Duck Prosciutto

June 18, 2015


Carve breasts from duck, cutting along the breastbone and along curve of rib cage, pushing away with your fingers if needed to cleanly separate each breast from the bone. Cut away each breast where it meets thigh. Place on a cutting board and trim excess fat. Score fat in a diamond pattern and set aside.

Make salt cure: In a large bowl, mix salt, fennel, crushed bay leaves, peppercorns, celery seed and garlic. Put half the mixture in a shallow container. Nestle breasts in salt and cover with remaining salt. The breasts should be completely submerged in salt mixture. Cover with plastic wrap, place a heavy weight on the container to help push moisture away from the meat, and refrigerate 24 to 48 hours.

Remove breasts from the salt cure and quickly rinse any excess salt. Pat dry with paper towels. Rub a layer of fat on both sides of each breast. This will help prevent meat from drying out during the air-drying process. Sprinkle with a few peppercorns (which keep bugs away, according to Murray, when air-drying in the open) and wrap each breast like a package in at least three layers of cheesecloth. Using butcher’s string, wrap breasts using a butcher’s knot—same technique used for trussing a roast. Make sure to leave at least 12-inch piece of extra string.

Using a kitchen scale, weigh each breast and note its weight. If hanging to air dry, use string to hang from a cool, dark place. Place indoor temperature monitor nearby. Temperature should remain between 50 and 65° and the humidity should be between 60 and 70%, according to Michael Ruhlman in his book, Salumi: The Craft of Italian Dry Curing.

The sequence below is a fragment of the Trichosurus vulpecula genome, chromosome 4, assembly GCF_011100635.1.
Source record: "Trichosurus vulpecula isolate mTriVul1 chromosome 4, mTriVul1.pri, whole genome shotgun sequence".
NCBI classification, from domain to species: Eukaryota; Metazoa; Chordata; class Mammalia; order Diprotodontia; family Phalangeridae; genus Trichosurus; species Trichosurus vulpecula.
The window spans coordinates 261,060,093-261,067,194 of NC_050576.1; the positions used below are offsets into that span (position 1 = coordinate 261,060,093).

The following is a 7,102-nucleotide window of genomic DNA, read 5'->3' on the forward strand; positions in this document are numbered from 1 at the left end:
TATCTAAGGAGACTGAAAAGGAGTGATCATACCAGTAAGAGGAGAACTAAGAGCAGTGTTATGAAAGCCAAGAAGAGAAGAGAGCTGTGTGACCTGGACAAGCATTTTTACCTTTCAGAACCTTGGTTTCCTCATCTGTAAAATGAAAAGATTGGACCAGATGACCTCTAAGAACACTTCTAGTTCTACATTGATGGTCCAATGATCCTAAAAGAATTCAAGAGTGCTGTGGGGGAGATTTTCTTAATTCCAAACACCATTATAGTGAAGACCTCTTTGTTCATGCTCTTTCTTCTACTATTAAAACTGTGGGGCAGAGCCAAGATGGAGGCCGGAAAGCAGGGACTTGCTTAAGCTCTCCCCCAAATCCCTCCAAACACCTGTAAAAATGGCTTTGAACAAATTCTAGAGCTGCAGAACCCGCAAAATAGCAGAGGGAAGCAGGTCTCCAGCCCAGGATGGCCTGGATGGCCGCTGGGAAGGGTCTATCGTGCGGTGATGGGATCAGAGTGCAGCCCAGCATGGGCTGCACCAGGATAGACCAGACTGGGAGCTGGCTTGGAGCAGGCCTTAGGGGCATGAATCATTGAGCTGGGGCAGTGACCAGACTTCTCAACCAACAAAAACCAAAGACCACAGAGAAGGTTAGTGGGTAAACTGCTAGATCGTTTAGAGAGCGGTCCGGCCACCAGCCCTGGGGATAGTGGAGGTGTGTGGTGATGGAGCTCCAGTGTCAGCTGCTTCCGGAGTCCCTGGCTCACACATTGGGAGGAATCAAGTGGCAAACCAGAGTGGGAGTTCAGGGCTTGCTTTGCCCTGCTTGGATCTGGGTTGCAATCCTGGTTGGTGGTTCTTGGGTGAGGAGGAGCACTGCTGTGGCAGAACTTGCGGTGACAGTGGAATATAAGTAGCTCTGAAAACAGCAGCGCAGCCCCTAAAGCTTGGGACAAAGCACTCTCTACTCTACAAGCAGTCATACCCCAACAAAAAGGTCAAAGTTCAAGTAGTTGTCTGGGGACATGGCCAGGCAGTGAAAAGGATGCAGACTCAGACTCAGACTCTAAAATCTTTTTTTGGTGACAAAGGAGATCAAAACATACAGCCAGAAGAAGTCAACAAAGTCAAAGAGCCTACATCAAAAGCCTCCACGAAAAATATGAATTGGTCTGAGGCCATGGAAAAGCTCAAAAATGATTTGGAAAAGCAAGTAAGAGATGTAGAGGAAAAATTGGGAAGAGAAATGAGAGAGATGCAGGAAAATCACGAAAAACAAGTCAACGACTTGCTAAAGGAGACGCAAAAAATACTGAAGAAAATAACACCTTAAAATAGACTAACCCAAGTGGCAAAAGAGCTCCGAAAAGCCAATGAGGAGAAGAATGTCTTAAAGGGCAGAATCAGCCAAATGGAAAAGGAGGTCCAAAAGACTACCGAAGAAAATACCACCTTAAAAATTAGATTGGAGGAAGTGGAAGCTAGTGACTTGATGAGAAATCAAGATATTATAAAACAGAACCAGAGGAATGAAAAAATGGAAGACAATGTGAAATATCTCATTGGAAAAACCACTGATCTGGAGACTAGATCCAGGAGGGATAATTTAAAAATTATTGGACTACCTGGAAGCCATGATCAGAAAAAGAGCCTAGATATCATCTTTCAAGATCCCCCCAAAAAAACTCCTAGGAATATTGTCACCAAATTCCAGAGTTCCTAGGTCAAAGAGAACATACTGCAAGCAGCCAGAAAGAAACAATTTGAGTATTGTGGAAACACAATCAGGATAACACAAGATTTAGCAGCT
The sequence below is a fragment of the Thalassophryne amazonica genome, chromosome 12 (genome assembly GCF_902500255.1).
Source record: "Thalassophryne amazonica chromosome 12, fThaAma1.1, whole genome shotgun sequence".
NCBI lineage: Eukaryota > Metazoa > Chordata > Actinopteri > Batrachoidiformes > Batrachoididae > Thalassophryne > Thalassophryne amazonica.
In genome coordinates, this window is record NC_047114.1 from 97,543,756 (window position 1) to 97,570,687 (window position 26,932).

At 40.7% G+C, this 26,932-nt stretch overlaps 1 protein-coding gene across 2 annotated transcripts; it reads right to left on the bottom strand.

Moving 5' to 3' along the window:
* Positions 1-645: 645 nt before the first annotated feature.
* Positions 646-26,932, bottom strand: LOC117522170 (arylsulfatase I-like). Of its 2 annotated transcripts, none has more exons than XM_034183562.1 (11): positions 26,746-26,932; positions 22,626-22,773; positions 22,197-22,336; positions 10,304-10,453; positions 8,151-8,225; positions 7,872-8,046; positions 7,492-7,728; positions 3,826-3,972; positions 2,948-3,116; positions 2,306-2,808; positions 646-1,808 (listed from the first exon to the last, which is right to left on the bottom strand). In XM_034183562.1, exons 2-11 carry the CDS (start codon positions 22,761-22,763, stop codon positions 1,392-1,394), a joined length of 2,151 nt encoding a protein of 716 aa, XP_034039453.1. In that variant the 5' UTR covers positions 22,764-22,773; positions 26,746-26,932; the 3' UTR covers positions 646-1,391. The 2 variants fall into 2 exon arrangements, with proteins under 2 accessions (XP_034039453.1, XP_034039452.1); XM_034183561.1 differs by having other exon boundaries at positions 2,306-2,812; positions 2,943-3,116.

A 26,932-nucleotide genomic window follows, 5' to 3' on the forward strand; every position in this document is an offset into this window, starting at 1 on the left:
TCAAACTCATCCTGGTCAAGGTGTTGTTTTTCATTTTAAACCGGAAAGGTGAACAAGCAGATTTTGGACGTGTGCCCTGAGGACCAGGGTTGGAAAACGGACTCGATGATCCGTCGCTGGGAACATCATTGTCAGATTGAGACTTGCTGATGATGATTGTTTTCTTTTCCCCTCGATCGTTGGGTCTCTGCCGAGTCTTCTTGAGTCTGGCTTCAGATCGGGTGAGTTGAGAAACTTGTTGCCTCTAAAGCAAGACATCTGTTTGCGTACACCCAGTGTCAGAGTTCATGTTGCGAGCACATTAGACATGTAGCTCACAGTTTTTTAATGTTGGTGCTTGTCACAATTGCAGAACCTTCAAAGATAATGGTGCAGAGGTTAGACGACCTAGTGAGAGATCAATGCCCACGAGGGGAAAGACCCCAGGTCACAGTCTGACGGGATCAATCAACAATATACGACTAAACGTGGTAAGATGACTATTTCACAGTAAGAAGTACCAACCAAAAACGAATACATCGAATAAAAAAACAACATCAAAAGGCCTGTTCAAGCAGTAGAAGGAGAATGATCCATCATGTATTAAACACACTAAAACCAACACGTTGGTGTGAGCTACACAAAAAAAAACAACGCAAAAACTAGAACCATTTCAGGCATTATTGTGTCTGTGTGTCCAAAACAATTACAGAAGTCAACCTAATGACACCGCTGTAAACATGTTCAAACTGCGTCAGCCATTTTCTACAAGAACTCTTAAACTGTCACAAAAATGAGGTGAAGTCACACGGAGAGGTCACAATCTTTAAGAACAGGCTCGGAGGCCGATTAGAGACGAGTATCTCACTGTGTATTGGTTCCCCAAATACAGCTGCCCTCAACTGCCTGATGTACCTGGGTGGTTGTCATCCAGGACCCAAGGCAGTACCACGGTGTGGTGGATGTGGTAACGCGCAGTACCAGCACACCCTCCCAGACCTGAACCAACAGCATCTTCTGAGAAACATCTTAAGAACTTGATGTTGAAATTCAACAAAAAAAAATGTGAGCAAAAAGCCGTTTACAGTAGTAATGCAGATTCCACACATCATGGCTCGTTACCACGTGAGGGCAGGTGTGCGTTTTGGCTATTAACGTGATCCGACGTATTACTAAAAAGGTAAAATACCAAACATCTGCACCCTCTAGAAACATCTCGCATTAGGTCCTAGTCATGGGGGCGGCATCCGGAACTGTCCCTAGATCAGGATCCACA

If using a wine refrigerator, shelves should be removable so breasts can hang inside compartment. Allow to cure for 1 to 2 weeks. Weigh regularly until breasts have lost 30% of their weight. Remove breasts from cheesecloth.

Duck prosciutto can be stored in the refrigerator for at least 2 weeks.

Tip: If you purchase a whole duck for the prosciutto, use duck legs to make confit and the remaining carcass to make stock for soup or sauces.

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  • 1 whole duck or 2 duck breasts (approximately 7 ounces each)
  • 2–3 pints sea salt
  • 1 tablespoon fennel seed
  • 3–4 bay leaves, crushed
  • 1 handful peppercorns
  • 1 tablespoon celery seed
  • 4–6 garlic cloves, slightly crushed
  • 8 ounces duck fat
  • Cheesecloth
  • String
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